sharmans possessed quite a lot of practical skill.

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Ancient Egyptian Medicine...
In ancient Egypt they believed there were many gods, goddesses and evil spirits , as most illnesses
had no obvious causes, they believed that some of these gods or spirits caused or cured illnesses .…read more

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Egyptian Medicine part 2...
Ancient Egyptian religion emphasized cleanliness and hygiene, this led to practical
developments such a toilets and mosquito nets which prevented disease.
Ancient Egyptians also bathed and changed their clothes regularly and shaved their
heads in an attempt to stay hygienic.…read more

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Pharaoh was the ruler of Egypt who was also worshipped as a God.
The Irrigation system ­ Egyptians built irrigation channels from the Nile to take
water to the surrounding land, it was important that these stayed clear, this is an
important link to their theory of what caused disease.
Greek Medicine...…read more

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These ideas were very important in the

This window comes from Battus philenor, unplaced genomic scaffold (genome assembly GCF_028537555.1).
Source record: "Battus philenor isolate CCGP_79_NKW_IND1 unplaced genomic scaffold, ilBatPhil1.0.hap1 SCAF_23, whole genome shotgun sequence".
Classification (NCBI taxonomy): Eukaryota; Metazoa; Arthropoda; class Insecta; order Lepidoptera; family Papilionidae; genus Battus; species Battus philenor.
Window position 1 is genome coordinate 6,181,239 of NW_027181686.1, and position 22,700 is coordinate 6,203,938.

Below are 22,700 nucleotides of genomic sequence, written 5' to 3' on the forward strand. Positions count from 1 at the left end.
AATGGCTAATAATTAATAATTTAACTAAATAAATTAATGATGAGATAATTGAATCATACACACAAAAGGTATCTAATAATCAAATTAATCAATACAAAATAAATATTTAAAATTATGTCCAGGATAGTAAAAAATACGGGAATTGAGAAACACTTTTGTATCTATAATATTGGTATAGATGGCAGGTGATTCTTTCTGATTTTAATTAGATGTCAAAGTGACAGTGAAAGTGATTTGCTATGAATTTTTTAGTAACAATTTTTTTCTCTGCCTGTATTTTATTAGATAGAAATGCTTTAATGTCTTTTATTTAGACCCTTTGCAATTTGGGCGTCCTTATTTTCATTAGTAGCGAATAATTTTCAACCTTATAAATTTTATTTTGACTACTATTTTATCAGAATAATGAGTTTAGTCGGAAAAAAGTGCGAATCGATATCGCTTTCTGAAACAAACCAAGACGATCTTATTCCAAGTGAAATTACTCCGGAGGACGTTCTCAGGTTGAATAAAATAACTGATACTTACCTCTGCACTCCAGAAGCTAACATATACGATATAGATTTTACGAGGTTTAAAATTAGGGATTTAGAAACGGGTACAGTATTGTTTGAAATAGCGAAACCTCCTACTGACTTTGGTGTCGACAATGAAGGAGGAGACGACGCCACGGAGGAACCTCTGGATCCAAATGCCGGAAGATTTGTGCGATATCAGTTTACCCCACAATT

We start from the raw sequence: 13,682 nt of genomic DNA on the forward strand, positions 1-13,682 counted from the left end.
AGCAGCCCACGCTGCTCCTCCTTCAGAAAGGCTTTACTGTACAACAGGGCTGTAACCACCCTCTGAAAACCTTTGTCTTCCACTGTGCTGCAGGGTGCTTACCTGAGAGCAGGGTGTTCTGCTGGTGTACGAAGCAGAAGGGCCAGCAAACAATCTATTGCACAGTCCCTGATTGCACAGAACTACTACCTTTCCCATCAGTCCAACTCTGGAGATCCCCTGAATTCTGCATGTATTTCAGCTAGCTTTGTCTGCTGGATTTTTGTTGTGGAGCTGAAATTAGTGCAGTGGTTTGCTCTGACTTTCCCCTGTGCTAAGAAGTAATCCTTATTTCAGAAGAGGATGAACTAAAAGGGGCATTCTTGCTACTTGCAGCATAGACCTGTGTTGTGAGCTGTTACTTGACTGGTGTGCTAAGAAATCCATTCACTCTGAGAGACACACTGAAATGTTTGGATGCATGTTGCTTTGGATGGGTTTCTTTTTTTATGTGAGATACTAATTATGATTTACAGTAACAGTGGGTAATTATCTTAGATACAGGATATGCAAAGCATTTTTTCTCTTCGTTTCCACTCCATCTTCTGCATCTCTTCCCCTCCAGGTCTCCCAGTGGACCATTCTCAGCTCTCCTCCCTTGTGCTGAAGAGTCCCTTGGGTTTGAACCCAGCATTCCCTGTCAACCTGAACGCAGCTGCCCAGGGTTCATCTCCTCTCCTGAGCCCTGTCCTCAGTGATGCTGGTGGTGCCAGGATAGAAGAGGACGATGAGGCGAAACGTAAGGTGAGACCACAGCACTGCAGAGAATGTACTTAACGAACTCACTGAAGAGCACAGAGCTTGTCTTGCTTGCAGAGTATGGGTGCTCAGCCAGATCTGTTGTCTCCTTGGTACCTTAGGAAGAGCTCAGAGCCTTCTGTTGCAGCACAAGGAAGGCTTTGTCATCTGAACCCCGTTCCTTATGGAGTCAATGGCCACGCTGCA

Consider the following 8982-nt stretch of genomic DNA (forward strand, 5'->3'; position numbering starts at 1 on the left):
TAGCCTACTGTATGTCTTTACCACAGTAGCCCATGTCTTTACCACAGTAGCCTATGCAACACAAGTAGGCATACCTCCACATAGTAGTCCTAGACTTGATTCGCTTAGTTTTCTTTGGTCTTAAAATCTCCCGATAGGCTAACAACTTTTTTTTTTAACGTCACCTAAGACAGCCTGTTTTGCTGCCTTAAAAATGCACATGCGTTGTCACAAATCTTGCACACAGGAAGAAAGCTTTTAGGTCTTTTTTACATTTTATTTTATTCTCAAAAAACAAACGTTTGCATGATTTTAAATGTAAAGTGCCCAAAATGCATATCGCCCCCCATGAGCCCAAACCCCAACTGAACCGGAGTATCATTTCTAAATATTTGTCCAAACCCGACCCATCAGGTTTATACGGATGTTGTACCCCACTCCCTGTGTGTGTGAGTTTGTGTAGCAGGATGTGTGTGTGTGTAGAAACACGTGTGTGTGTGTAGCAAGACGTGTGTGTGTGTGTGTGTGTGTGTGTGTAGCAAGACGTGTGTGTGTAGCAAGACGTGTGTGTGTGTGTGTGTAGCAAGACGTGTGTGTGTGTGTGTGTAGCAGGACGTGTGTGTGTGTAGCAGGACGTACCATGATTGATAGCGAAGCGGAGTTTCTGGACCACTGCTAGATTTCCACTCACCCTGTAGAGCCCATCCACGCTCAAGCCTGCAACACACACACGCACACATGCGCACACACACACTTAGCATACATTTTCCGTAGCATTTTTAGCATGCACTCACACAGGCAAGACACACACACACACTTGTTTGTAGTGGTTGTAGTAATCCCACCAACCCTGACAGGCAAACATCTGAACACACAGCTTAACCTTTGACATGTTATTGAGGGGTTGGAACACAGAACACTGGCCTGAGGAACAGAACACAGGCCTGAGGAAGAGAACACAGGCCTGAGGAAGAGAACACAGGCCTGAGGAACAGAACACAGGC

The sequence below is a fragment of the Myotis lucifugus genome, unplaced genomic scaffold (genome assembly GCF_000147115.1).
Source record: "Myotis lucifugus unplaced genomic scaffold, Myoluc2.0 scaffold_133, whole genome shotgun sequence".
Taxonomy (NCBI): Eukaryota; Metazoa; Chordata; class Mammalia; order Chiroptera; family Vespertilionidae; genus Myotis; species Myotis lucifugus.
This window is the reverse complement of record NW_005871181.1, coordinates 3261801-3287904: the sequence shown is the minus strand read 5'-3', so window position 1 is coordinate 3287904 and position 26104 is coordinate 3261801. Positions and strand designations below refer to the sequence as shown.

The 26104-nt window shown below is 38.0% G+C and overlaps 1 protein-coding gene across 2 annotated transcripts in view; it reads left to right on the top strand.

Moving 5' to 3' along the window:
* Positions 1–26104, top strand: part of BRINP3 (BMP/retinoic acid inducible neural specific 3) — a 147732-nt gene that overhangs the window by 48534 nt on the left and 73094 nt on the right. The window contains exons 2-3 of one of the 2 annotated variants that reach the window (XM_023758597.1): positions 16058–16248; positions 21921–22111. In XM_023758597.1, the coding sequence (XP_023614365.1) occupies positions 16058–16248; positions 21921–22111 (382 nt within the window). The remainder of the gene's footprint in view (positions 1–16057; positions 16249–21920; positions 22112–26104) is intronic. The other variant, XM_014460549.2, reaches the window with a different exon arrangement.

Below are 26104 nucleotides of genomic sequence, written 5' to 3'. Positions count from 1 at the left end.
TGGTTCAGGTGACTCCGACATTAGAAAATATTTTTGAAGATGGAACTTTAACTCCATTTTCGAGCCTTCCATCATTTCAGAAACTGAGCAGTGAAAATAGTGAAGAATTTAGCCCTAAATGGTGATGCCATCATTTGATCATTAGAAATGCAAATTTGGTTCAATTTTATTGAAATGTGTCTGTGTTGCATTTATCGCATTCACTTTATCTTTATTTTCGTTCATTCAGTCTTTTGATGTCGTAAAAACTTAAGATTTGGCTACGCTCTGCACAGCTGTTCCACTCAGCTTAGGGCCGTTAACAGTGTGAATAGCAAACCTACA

switch from supernatural to natural forms of medicine.
At first women weren't allowed to train as doctors, one woman Hagnodice pretended to be a
man and trained to be a doctor, she was very popular with the female patients. When it was
discovered she was a woman the law was changed to allow women who were not slaves to
train as doctors. Many women became doctors and often went to work for the Roman Empire.
Roman Medicine...…read more

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The Greek idea which mostly influenced Romans was the importance of staying healthy, To the
Romans it seemed much more practical to spend time keeping fit rather than spend money on
doctors for the sick. The Romans believed it was important to build their settlements in healthy
places near good springs, rivers or wells. Besides having good drinking water the Romans
believed in the importance of personal cleanliness, they set about making daily bathing